Open Access

Deposition of mutant ubiquitin in parkinsonism–dementia complex of Guam

  • Bert M. Verheijen1, 2Email author,
  • Tomoyo Hashimoto3,
  • Kiyomitsu Oyanagi4, 5 and
  • Fred W. van Leeuwen6
Acta Neuropathologica CommunicationsNeuroscience of Disease20175:82

https://doi.org/10.1186/s40478-017-0490-0

Received: 12 October 2017

Accepted: 2 November 2017

Published: 9 November 2017

Keywords

Parkinsonism-dementia complexGuamMutant ubiquitinUbiquitin-proteasome systemTDP-43

Guam parkinsonism–dementia complex (G-PDC) is an enigmatic neurodegenerative disease that affects the Chamorro residents of the Pacific island of Guam. G-PDC is clinically characterized by progressive cognitive impairment with extrapyramidal signs. Pronounced loss of neurons and abundant neurofibrillary tangles (NFTs) are observed throughout the brain of G-PDC patients [6, 7]. Although several hypotheses have been suggested for the cause of G-PDC, notably genetic predisposition and exposure to neurotoxins (e.g., β-N-methylamino-L-alanine (BMAA)), the etiology and pathogenesis remain elusive [10].

A frameshift mutant of ubiquitin, known as ubiquitin-B+1 (UBB+1), was previously found to accumulate in the neuropathological hallmarks of Alzheimer’s disease and several other disorders, including tauopathies and polyglutamine diseases [1, 3, 12] (Fig. 1a-b). UBB+1 is a dose-dependent inhibitor of the ubiquitin-proteasome system (UPS) and its accumulation in cells an indicator of protein quality control failure. Impaired protein homeostasis is a frequent feature of neurodegenerative diseases and we hypothesized that accumulation of UBB+1 might also be observed in G-PDC. To test whether UBB+1 is detectable in G-PDC brains, immunohistochemical analyses were performed on G-PDC post-mortem brain tissue (Table 1). Immunohistochemistry confirmed the presence of numerous NFTs in G-PDC brains [5] (not shown), as well as other pathology that has been described to occur in G-PDC, i.e., TAR DNA-binding protein 43 (TDP-43)-positive inclusions [5] (Fig. 1f-h). Importantly, our results show that UBB+1 is present in G-PDC brains. UBB+1 deposits were found specifically in cytoplasm of pyramidal neurons and glia (astrocytes in the alveus and stratum oriens) in Ammon’s horn, showing a granular and tangle-like pattern of distribution (Fig. 1c-e). UBB+1 was not detected in young control brains (n = 2, non-Guamanian cases, ages: 52 and 59 years old) [8]. Aggregate structures containing distinct components of the UPS, i.e., the deubiquitinating enzyme (DUB) ubiquitin C-terminal hydrolase L1 (UCH-L1) [9] (Fig. 1i-k) and the proteasomal ATPase subunit Rpt3/S6b [13] (Fig. 1l-n), were also present in these brains.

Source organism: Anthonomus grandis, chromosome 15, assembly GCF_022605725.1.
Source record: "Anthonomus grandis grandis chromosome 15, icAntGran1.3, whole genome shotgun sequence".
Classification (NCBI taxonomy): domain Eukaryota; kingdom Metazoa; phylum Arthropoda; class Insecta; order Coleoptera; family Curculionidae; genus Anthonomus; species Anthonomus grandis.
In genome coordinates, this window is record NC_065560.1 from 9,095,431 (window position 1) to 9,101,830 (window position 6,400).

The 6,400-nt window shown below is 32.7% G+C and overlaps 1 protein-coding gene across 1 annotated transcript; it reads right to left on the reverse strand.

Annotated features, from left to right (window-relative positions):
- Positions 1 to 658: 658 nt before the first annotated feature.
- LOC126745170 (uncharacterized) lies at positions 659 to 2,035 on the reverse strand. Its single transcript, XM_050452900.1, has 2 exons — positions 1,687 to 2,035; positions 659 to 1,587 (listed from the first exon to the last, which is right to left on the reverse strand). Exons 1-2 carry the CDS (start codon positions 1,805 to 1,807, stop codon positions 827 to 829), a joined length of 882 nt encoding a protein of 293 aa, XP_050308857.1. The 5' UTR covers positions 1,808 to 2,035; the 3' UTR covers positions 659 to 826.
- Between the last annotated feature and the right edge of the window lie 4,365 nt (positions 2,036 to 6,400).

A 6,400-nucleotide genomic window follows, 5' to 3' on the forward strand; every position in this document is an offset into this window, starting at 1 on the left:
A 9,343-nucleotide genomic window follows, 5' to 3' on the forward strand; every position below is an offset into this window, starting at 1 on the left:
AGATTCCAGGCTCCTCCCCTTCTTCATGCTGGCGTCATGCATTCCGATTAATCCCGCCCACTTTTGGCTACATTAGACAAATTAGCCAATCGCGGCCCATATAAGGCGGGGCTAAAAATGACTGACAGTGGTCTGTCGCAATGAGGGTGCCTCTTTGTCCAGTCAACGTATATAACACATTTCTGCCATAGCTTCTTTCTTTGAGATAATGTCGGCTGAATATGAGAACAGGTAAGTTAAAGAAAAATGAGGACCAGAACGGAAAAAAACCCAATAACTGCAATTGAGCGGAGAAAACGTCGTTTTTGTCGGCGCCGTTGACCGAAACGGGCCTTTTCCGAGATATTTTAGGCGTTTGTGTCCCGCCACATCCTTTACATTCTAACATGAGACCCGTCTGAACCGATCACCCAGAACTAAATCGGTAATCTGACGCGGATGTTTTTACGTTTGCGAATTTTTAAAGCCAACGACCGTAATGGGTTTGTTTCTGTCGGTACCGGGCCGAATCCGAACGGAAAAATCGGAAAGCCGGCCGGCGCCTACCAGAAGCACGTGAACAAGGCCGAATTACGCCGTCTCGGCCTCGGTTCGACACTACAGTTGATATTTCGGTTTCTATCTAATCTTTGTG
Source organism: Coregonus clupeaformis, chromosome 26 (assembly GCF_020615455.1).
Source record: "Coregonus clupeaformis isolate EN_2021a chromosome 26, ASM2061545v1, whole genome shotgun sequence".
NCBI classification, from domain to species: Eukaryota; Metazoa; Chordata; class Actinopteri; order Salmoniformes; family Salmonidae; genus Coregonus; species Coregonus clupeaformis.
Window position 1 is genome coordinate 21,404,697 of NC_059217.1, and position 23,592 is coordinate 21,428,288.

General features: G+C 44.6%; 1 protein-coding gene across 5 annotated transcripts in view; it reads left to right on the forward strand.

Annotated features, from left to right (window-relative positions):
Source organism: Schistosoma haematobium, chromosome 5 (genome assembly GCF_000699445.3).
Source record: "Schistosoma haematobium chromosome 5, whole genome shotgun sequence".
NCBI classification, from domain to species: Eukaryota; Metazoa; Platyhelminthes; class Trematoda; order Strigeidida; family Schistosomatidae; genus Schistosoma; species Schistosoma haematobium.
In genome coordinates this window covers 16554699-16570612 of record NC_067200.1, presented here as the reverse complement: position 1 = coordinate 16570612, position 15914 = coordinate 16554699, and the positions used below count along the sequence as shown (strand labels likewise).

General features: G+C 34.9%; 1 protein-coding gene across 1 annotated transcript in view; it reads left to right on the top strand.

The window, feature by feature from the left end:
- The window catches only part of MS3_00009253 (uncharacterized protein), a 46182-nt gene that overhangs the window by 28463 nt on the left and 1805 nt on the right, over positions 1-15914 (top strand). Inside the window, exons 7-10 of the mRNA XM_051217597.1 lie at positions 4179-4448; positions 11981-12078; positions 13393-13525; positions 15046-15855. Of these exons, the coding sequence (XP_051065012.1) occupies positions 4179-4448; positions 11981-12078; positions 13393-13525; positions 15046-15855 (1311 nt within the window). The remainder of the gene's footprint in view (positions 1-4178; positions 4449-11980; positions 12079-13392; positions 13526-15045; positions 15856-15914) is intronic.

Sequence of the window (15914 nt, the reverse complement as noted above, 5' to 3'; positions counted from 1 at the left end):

Fig. 1

Mutant ubiquitin (UBB+1) is deposited in Guam parkinsonism–dementia complex (G-PDC) brains. a UBB+1 is generated through “molecular misreading”, a type of transcriptional mutagenesis. The resulting unfaithful RNA messengers can generate abnormal proteins with cytotoxic properties. b UBB+1 contains an extended C-terminal domain, which can be recognized by anti-UBB+1 antibodies. Deubiquitating enzymes (DUBs) can hydrolyze this extended C-terminus. However, inhibition of these DUBs, e.g., by oxidative stress conditions, prevents this cleavage, preserving the epitope [2]. c-e Immunostaining for UBB+1 (Ubi2A, 1:400, Dr. F.W. van Leeuwen [3]) reveals many cytoplasmic structures in neurons and glial cells (i.e., astrocytes in the alveus and stratum oriens) of the hippocampus. f-h Additionally, cytoplasmic TAR DNA-binding protein 43 (TDP-43) aggregates can be observed in the same cell types (mouse anti-TDP-43, 1:1000, Abnova). i-k Aggregates containing ubiquitin C-terminal hydrolase L1 (UCH-L1) (rabbit anti-UCH-L1, 1:500, Biomol), a DUB, and l-n Rpt3/S6b (rabbit anti-Rpt3, 1:400, Biomol), a proteasomal subunit [13], are also found in G-PDC. Several immunoreactive structures show a granular staining pattern (arrowheads). All immunostainings were carried out on 6 μm thick formalin-fixed, paraffin-embedded sections. Panels c-n all show representative images of G-PDC hippocampi (adjacent sections from subject #2, Table 1). Scale bars 200 μm (c, f, i, l), 100 μm (d, g, j, m), and 50 μm (e, h, k, n)